Monday, July 18, 2016

Poor quality professors producing low quality graduates


The dominant model of education is in turmoil. Students demand fewer courses, less reading and writing assignments. Employers say graduates are not work ready. Parents are staggered by the rising cost of education.

Grave concerns on the quality of college graduates abound. Employers are unanimous in their condescending view of recent graduates. In their opinion graduates can’t apply knowledge, lack critical thinking and communication skills.  Recent studies show that even after four years in college nearly 40 per cent of students in the US failed to improve test scores in critical thinking.

Indignation about higher education derives from the perception that the model of delivery – the classroom and the lecture – is antiquated. The popular view is that disruption in education is overdue. The cry everywhere is abolish lectures, abolish classrooms. Learning must not be constrained by professorial enclaves called subjects or disciplines that inhabit kingdoms called departments.

Scholars in higher education reform believe the combination lectures and classrooms stifles understanding and fails to spark creativity; the two essential ingredients for deep and enduring learning. This band of education innovators argue that technology now enables novel approaches like the flipped classroom where students can through the internet learn in the quiet of their homes and engage in more active learning by doing in the classroom.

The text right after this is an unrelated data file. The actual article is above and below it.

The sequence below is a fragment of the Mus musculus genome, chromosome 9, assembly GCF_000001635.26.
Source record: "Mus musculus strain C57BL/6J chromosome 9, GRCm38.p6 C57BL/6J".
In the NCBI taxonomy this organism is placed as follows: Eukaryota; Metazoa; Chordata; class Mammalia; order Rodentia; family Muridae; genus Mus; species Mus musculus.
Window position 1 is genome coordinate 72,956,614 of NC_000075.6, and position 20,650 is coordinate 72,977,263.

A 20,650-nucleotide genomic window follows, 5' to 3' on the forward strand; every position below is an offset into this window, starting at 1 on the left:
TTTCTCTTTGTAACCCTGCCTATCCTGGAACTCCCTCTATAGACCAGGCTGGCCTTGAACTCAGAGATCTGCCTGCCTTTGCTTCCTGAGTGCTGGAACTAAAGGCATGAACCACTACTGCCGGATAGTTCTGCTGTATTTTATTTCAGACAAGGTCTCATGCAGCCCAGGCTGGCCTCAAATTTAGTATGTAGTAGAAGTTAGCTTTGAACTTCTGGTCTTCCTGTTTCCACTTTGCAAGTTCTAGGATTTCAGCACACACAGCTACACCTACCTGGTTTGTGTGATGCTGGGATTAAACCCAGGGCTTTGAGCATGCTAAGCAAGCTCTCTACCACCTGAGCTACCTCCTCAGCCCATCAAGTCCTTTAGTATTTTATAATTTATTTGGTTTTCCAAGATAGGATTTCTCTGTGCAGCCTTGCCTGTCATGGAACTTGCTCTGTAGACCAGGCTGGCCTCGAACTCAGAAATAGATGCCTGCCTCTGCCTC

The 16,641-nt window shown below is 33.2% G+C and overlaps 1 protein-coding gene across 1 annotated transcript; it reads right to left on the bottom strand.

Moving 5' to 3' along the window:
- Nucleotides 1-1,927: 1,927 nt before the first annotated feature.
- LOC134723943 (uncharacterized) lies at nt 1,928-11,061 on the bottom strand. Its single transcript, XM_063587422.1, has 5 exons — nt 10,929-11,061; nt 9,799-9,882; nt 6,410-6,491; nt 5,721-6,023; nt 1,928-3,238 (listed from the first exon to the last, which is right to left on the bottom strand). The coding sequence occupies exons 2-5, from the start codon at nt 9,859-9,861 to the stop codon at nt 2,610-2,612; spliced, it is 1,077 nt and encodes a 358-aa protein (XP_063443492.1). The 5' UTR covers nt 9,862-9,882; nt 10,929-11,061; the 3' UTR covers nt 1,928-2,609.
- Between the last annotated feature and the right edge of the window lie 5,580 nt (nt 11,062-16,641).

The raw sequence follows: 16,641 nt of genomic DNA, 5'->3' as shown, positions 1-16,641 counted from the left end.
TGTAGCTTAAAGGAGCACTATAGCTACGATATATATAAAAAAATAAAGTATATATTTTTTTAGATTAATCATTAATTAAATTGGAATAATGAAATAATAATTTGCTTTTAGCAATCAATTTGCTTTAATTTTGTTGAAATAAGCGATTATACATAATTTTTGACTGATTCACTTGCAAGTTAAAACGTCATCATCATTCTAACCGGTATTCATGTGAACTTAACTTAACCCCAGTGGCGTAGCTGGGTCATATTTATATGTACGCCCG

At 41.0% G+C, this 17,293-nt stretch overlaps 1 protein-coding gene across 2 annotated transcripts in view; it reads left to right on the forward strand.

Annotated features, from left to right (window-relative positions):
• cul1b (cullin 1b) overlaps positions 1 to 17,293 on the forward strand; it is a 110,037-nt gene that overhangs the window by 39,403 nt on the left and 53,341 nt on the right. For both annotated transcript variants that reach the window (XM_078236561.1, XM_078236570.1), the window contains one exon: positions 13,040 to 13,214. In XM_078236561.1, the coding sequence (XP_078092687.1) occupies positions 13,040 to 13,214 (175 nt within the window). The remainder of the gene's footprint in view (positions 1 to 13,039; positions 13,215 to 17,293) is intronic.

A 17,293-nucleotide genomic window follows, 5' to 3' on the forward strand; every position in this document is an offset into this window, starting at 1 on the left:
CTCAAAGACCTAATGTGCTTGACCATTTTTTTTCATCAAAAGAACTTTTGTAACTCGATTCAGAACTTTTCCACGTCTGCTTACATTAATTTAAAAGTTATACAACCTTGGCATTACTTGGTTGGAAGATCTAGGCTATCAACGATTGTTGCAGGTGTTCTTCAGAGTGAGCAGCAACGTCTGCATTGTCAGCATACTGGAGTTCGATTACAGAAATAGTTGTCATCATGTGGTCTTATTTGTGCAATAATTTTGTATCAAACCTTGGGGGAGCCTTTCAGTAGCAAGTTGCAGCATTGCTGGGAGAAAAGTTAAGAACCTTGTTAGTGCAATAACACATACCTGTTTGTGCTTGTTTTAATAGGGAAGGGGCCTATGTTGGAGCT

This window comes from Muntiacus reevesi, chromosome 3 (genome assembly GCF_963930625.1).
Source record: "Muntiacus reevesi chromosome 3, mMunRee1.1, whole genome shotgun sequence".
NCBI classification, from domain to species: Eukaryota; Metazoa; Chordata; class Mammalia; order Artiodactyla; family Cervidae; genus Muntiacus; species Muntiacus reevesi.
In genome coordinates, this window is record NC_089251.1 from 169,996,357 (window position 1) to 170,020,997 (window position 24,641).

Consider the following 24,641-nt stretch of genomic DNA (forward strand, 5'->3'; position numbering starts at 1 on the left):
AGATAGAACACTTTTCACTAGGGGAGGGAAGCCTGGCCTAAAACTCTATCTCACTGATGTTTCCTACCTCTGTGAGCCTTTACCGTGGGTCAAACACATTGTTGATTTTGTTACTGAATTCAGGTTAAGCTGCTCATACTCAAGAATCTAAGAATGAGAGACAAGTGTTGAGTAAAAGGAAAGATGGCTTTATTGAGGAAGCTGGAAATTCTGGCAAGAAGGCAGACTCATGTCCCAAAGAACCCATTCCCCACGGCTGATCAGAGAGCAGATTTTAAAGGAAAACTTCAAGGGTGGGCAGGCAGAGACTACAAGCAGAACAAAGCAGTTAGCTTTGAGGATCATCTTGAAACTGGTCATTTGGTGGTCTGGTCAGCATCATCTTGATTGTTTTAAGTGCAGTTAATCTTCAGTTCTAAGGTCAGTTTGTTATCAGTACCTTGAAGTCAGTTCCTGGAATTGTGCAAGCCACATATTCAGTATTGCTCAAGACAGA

The ranks of professors who believe that university teaching needs fundamental reform are growing. Nobel Laureate Carl Wieman of Stanford recently issued a plea to educators to stop lecturing. Meta analysis of over 200 studies reveals that lecturing increased failure rates by 55 per cent. Conversely, interactive or active learning methods resulted in a 36 per cent drop in failure rates.

But is the lecture model and the traditional classroom really the problem? The problem in my view is not the lecture. The lecturer is the problem. Most academics are horrible teachers, movingly inarticulate. Moreover, the reckless proliferation of universities, public and private, has unleashed an unrelenting gust of intellectually mediocre professors upon college students. They are super depressing to listen to or chat with even if the subject is the weather or Nairobi’s incessant traffic gridlock.

I remember as a young undergraduate saying to a professor during a lecture that I was waiting for him to lay out an argument of his own. This professor understood a lecture as event during which dictated his notes to students. As you can imagine, I paid dearly for my indiscretion.

Professors must be good teachers and public speakers period. The good news is that oratory can be learned. A combination of academic rigor, eloquence and passionate delivery endows a lecture with inalienable and remarkable power. A lecture delivered with wit motivates active learning and critical listening while modeling the sublime art of reasoned argument.

Both flipped classroom and active learning in small groups are not novel. Novelty will come through incentives for scholarship in teaching. And yes, excellent lectures can engage and inspire learners to think critically and to innovate.

Monday, July 11, 2016

Ethnic politics diminishing Kenya’s stature in the East Africa Region

Kenya is famous for picturesque landscapes, dizzying diversity of wildlife, the world’s fastest runners. Kenya is birthplace of the ancestors of the leader of the free world.

When our neighbors were embroiled in conflict former president Moi crowed about Kenya as an “island of peace”. We built schools and educated our sons and daughters as our neighbors sent their sons to war. When Idi Amin and Julius Nyerere expelled Asians, we relied on Indians to lay the foundation for a vibrant private sector a middle class.